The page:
The U.S. Army Corps of Engineers has suspended issuing any further dock permits on Lake Lanier, a process it rebooted in January 2010, as the lake's elevation has dropped below 1,063 feet above sea level.
"The permit process will be suspended until the elevation of the reservoir is sustained at 1,064 (feet)," said Lisa Coghlan, corps spokeswoman for the Mobile District.
And judging by corps' projections, that won't be any time soon.
Barring some major rain, Lake Lanier is predicted to drop to 1,059.1 feet by late October.
The last time the lake was at that level was March 2009, during the 2007-2009 drought.
At 1,059 feet, the lake would stand 12 feet below the full pool of 1,071 feet and 8 feet and a few inches above the historic low of 1,050.79 feet set on Dec. 26, 2007.
Wednesday afternoon, the lake's elevation was 1,062.84 feet, according to the U.S. Geological Survey.
The corps restarted the dock review process with the intent of issuing the remaining 187 permits on the lake.
Its management plan and an accompanying Environmental Impact Statement completed in 2004 had set the limit of docks at 10,615.
Expecting a large number of applicants, the corps held a lottery in October 2009 to determine the order of reviewing applications.
Ernest Noe, chief ranger for the corps, has said officials had expected some 2,000 applications and were surprised when only 281 people applied.
As of Aug. 31, the corps had issued 80 permits, turned down 125 applications and had another 13 recommendations pending, according to its website.
The corps had visited potential dock sites as part of its application review, but those visits also will be discontinued, Coghlan said.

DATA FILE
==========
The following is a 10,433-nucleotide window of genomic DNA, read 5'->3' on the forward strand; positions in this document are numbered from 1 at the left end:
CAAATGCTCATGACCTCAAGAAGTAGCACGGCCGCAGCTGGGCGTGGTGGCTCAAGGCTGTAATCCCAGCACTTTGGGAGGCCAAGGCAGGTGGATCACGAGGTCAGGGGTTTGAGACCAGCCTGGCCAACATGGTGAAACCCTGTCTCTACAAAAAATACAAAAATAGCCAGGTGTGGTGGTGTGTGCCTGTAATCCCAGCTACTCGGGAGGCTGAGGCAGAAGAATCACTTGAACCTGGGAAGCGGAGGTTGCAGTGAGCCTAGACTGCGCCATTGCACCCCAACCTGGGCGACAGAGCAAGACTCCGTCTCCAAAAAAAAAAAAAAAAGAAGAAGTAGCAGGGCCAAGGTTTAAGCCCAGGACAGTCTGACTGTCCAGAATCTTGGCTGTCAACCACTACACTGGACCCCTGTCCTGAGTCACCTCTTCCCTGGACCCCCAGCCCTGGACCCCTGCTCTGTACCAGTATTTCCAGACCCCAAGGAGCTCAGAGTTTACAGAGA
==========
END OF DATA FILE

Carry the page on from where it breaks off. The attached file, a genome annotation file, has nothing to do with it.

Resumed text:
Rain had been forecast for throughout this week via thunderstorms and showers, as a wet weather system was expected to stall over the region.
As of Wednesday afternoon, however, only one-tenth of an inch had fallen this week at Lee Gilmer Memorial Airport in Gainesville, according to the National Weather Service in Peachtree City.
Rain is still expected, with a 60 percent chance of storms today and a 40 percent of storms Friday.
Skies should clear by Saturday with temperatures hovering in the upper 70s through the weekend.
Forecasters have said the Atlantic Ocean hurricane season, which runs until Nov. 30, is the region's best shot for drought-busting rainfall, as September and October are typically among the driest months of the year.
Tropical Storm Ophelia, situated between South America and Africa, is becoming stronger as it moves across the Atlantic, according to the National Hurricane Center in Miami.
Hall County, meanwhile, is in moderate to severe drought, according to the U.S. Drought Monitor.
A new drought report is due today based on data collected through 7 a.m. Tuesday.